The $5.95 billion spent over the week beginning Cyber Monday and ending last Friday marked a 15 percent surge, according to analysis from online research firm comScore released Monday. Overall, online spending in the Nov. 1 to Dec. 2 period is also up 15 percent.
The fact is that the online channel is growing a lot faster rate, Andrew Lipsman, vice president for industry analysis, said in a phone interview Monday. You'd expect new records to be broken. We saw that with Black Friday and Cyber Monday, and we're seeing that again.
Cyber Monday, Lipsman said, was the best-selling online retail day in history. It was followed the next two days by two more billion-dollar spending days.
Two things drew consumers to keep spending, Lipsman said. First were the ever-extended deals, as the concept of a Cyber Week became reality for the first time for many online retailers. Second was the increased presence of free shipping, which enticed shoppers even further.
This is sort of a continuation that we've seen over the last several years, Lipsman said. The promotional periods are bleeding out on both ends. They're starting earlier, and they're being drawn out later.
We certainly saw that impact not only on Cyber Monday, but also on Tuesday and Wednesday.
Amazon, for one online retailer, was one to extend deals as the week progressed. The site contributed to the record online Black Friday sales, as well.
But free shipping saw the most drastic increase, as it jumped from about 52.2 percent in the week ending Dec. 4 last year to 63.2 percent in the week ending last Friday. That is further incentivizing consumers to shop online, Lipsman said. In the week ending Nov. 27, the percentage of transactions with free shipping reached its highest ever, at 64.4 percent.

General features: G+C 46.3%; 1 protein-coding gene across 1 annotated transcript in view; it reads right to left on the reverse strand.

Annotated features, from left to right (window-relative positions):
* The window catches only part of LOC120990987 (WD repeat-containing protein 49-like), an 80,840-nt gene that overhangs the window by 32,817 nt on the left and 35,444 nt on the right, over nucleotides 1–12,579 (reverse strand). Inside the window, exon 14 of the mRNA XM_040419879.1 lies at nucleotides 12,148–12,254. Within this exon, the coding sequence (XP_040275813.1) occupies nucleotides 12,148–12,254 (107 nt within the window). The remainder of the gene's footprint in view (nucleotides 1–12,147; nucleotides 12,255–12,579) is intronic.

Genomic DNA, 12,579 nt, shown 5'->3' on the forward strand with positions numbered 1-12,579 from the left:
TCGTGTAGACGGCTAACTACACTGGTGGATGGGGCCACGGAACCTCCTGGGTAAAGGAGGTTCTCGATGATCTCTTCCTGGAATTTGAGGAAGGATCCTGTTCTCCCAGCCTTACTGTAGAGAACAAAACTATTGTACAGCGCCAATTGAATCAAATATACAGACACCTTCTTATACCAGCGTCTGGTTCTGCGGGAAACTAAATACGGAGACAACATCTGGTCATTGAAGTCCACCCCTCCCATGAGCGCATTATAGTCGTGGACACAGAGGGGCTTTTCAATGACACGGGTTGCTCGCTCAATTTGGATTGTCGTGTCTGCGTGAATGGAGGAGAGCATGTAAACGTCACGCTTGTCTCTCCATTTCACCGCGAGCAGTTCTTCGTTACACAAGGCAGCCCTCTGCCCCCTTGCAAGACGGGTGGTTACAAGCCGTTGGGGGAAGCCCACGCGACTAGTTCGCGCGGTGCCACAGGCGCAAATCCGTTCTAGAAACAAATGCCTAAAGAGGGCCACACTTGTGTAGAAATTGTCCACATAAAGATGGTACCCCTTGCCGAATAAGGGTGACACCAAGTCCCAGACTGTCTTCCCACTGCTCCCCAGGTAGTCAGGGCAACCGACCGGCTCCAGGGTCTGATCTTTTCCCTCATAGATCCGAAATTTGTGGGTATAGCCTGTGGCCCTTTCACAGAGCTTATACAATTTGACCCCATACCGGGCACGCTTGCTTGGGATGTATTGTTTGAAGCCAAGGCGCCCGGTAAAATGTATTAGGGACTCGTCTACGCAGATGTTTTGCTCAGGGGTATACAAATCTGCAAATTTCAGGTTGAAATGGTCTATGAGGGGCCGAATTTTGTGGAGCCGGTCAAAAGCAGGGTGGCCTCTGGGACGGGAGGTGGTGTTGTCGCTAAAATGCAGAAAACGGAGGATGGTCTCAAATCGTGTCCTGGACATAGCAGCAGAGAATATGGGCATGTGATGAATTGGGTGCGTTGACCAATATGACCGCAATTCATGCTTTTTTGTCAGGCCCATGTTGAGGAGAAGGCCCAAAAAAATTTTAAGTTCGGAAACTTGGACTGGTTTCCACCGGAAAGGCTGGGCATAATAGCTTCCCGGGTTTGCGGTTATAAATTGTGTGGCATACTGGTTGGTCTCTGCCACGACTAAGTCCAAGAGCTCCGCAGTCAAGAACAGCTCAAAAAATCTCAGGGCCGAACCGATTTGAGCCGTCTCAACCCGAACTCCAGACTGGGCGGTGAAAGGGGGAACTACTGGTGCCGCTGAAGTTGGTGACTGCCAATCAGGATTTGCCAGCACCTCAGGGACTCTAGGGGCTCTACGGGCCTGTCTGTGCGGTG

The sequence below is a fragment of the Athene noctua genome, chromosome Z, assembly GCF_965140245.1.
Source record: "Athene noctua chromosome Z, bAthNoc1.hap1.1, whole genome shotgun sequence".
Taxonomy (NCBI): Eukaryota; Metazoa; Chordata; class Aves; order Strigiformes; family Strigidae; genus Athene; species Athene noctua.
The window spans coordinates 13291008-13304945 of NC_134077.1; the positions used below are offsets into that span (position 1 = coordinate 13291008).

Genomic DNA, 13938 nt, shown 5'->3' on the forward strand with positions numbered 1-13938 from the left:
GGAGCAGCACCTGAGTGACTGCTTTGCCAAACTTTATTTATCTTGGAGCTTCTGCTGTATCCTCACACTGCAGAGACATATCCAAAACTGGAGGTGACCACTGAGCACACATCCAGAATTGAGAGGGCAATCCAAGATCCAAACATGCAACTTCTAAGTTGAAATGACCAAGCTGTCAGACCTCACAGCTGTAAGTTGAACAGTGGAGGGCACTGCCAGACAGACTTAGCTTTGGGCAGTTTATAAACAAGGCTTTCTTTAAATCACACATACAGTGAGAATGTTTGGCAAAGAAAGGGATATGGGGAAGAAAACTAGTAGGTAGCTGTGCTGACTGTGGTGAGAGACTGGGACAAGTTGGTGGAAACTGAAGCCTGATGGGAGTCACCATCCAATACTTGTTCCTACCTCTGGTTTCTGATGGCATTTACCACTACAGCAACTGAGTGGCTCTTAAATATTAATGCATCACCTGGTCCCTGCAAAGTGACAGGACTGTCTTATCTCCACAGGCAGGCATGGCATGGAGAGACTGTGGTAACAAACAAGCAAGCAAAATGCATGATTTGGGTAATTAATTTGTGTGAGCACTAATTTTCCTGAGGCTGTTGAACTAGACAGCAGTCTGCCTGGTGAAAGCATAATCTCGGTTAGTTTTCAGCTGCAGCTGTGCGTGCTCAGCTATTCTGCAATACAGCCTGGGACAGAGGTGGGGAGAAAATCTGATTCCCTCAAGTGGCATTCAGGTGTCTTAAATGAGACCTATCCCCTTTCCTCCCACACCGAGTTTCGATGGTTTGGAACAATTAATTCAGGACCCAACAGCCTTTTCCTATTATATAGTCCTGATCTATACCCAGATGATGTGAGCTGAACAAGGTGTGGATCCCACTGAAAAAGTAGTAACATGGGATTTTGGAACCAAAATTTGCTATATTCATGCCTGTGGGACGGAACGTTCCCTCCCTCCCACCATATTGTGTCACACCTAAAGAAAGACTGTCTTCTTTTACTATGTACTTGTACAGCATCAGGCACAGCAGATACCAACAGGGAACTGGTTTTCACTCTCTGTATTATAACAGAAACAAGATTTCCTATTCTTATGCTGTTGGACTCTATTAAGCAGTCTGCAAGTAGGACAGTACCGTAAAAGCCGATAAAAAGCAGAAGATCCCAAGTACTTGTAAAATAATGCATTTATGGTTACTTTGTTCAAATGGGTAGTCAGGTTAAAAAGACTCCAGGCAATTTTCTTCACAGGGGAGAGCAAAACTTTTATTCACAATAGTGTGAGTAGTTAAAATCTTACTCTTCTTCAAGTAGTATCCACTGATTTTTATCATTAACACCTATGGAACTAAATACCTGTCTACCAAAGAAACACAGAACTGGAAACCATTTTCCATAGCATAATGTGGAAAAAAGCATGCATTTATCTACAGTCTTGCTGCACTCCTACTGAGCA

Free-shipping percentages were significantly higher than they have ever been, Lipsman said. It's been an important trend on Cyber Monday for the last few years. And it's something that consumers have really learned to expect.
Indeed, according to another comScore survey, 78 percent of respondents said free shipping in online transactions was at least somewhat important. Thirty-six percent called it very important, meaning they would not make a purchase without it.
Lipsman also pointed out that despite the cost to retailers, free shipping generates higher average order values. And it's also created its own gimmicky marketing day - Free Shipping Day, which will fall on Dec. 16 this year.
Free shipping is one of the most important incentives that online retailers must provide during the holiday season to ensure that shoppers will convert into buyers, comScore chairman Gian Fulgoni said.
Consumers have come to expect free shipping during the holiday promotion periods, and retailers, in turn, have realized that they must offer this incentive if they want to maximize their share of consumer spending -- especially at the outset of the shopping season.
The analysis from comScore was more good news for retailers following similar record days on Cyber Monday and Black Friday. Online retail sales on Cyber Monday jumped 33 percent on a year-to-year basis, according to IBM Coremetrics.
And on Black Friday, IBM Coremetrics said online sales rose 24.3 percent, including a 59 percent leap in department-store online sales. In brick-and-mortar stores, shoppers spent a record $11.4 billion, according to Chicago-based research group ShopperTrak. The National Retail Federation said last week that over the four days beginning with Thanksgiving, sales rose 16.4 percent.
The record numbers led to bounties for retailers who were able to take advantage of shoppers' pent-up demand, such as Limited Brands, Macy's and Saks Inc.
Lipsman said the continual strong and record numbers bode well for the rest of the holiday season. He expects a bit of a lull this week in online shopping after the frenzy of Cyber Week.
But with the typically high-selling Free Shipping Day and Green Monday, which is a Monday with at least 10 days left before Christmas, more billion-dollar days should be on the way.
They all are marketing events, Lipsman said. But they tend to be pretty effective. I think it's pretty good marketing.